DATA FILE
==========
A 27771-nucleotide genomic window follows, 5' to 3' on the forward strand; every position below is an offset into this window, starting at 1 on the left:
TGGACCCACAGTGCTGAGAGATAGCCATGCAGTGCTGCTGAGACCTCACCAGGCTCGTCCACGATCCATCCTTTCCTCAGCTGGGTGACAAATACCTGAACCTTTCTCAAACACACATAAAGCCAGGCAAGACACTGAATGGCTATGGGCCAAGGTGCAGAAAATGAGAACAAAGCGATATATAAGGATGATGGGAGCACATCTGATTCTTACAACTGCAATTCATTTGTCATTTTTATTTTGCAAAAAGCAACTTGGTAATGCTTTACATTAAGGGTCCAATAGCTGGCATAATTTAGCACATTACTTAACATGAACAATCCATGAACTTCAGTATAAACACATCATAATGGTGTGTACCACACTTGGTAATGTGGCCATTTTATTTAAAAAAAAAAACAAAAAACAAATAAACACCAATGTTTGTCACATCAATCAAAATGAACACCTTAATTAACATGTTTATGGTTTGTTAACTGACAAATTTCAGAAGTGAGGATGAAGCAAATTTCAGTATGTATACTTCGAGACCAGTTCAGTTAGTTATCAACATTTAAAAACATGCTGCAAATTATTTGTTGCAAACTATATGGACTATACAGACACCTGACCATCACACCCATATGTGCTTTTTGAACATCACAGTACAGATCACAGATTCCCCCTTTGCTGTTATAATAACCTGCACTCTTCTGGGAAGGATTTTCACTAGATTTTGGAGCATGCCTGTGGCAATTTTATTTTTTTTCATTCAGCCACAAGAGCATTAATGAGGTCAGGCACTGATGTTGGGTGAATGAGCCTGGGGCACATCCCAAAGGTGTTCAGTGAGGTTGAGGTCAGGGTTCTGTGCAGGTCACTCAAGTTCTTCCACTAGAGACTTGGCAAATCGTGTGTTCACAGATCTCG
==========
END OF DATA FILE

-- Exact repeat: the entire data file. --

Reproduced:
A 27771-nucleotide genomic window follows, 5' to 3' on the forward strand; every position below is an offset into this window, starting at 1 on the left:
TGGACCCACAGTGCTGAGAGATAGCCATGCAGTGCTGCTGAGACCTCACCAGGCTCGTCCACGATCCATCCTTTCCTCAGCTGGGTGACAAATACCTGAACCTTTCTCAAACACACATAAAGCCAGGCAAGACACTGAATGGCTATGGGCCAAGGTGCAGAAAATGAGAACAAAGCGATATATAAGGATGATGGGAGCACATCTGATTCTTACAACTGCAATTCATTTGTCATTTTTATTTTGCAAAAAGCAACTTGGTAATGCTTTACATTAAGGGTCCAATAGCTGGCATAATTTAGCACATTACTTAACATGAACAATCCATGAACTTCAGTATAAACACATCATAATGGTGTGTACCACACTTGGTAATGTGGCCATTTTATTTAAAAAAAAAAACAAAAAACAAATAAACACCAATGTTTGTCACATCAATCAAAATGAACACCTTAATTAACATGTTTATGGTTTGTTAACTGACAAATTTCAGAAGTGAGGATGAAGCAAATTTCAGTATGTATACTTCGAGACCAGTTCAGTTAGTTATCAACATTTAAAAACATGCTGCAAATTATTTGTTGCAAACTATATGGACTATACAGACACCTGACCATCACACCCATATGTGCTTTTTGAACATCACAGTACAGATCACAGATTCCCCCTTTGCTGTTATAATAACCTGCACTCTTCTGGGAAGGATTTTCACTAGATTTTGGAGCATGCCTGTGGCAATTTTATTTTTTTTCATTCAGCCACAAGAGCATTAATGAGGTCAGGCACTGATGTTGGGTGAATGAGCCTGGGGCACATCCCAAAGGTGTTCAGTGAGGTTGAGGTCAGGGTTCTGTGCAGGTCACTCAAGTTCTTCCACTAGAGACTTGGCAAATCGTGTGTTCACAGATCTCG